BROOKLYN, N.Y. (CN) - A woman cannot recover damages for emotional distress after a hospital informed her that she might have been exposed to HIV, the New York Appellate Division ruled.
Four days after undergoing surgery, Susan Siegrist learned that blood from another patient was found in the ventilator.
While the risk of contracting HIV was minimal, the hospital recommended that Siegrist be tested for the virus every three months for the following year.
The tests came back negative, but Siegrist sued the state of New York for negligent infliction of emotional distress.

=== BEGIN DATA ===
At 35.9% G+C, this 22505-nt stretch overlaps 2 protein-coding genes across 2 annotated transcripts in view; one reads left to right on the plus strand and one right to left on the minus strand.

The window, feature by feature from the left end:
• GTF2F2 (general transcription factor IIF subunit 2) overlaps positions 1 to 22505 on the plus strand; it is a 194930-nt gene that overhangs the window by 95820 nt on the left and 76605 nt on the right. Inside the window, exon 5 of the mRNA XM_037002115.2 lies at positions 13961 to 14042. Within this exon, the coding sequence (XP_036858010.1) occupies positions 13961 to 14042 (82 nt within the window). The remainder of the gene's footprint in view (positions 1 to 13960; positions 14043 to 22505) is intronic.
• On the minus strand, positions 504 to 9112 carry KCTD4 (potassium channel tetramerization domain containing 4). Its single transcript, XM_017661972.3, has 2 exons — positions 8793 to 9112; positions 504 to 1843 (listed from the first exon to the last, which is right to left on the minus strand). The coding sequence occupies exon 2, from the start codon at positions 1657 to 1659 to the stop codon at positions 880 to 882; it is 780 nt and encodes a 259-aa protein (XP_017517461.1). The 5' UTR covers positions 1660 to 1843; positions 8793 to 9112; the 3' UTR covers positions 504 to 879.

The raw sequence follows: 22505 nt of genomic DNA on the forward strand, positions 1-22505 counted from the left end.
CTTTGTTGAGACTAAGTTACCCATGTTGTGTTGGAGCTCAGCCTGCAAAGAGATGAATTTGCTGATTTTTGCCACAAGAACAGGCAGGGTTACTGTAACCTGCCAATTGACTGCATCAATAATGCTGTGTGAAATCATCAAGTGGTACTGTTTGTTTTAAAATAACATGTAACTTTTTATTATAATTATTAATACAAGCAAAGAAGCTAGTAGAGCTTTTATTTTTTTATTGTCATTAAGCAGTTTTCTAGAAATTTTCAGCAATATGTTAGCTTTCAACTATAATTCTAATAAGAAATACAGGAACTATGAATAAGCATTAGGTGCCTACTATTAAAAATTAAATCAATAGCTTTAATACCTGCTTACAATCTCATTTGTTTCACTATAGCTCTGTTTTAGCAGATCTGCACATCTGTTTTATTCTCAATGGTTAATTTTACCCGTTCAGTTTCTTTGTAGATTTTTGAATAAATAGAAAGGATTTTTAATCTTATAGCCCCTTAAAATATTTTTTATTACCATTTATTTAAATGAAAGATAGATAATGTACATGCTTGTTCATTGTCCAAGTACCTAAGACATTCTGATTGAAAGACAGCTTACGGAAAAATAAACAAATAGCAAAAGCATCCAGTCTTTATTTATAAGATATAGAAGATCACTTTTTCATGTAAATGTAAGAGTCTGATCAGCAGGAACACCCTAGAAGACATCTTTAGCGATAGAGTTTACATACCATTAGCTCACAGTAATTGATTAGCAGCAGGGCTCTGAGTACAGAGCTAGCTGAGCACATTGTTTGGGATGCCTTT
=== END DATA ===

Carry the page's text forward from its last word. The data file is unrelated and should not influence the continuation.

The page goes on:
The appellate judges ruled that Siegrist needed to prove she was in a worse situation to make her eligible for damages.
"A claimant who has not tested positive for HIV must establish that due to the negligence of another party," the judges wrote, "the claimant was exposed to HIV through a scientifically accepted method of transmission and the source of the allegedly transmitted blood or fluid is HIV positive."
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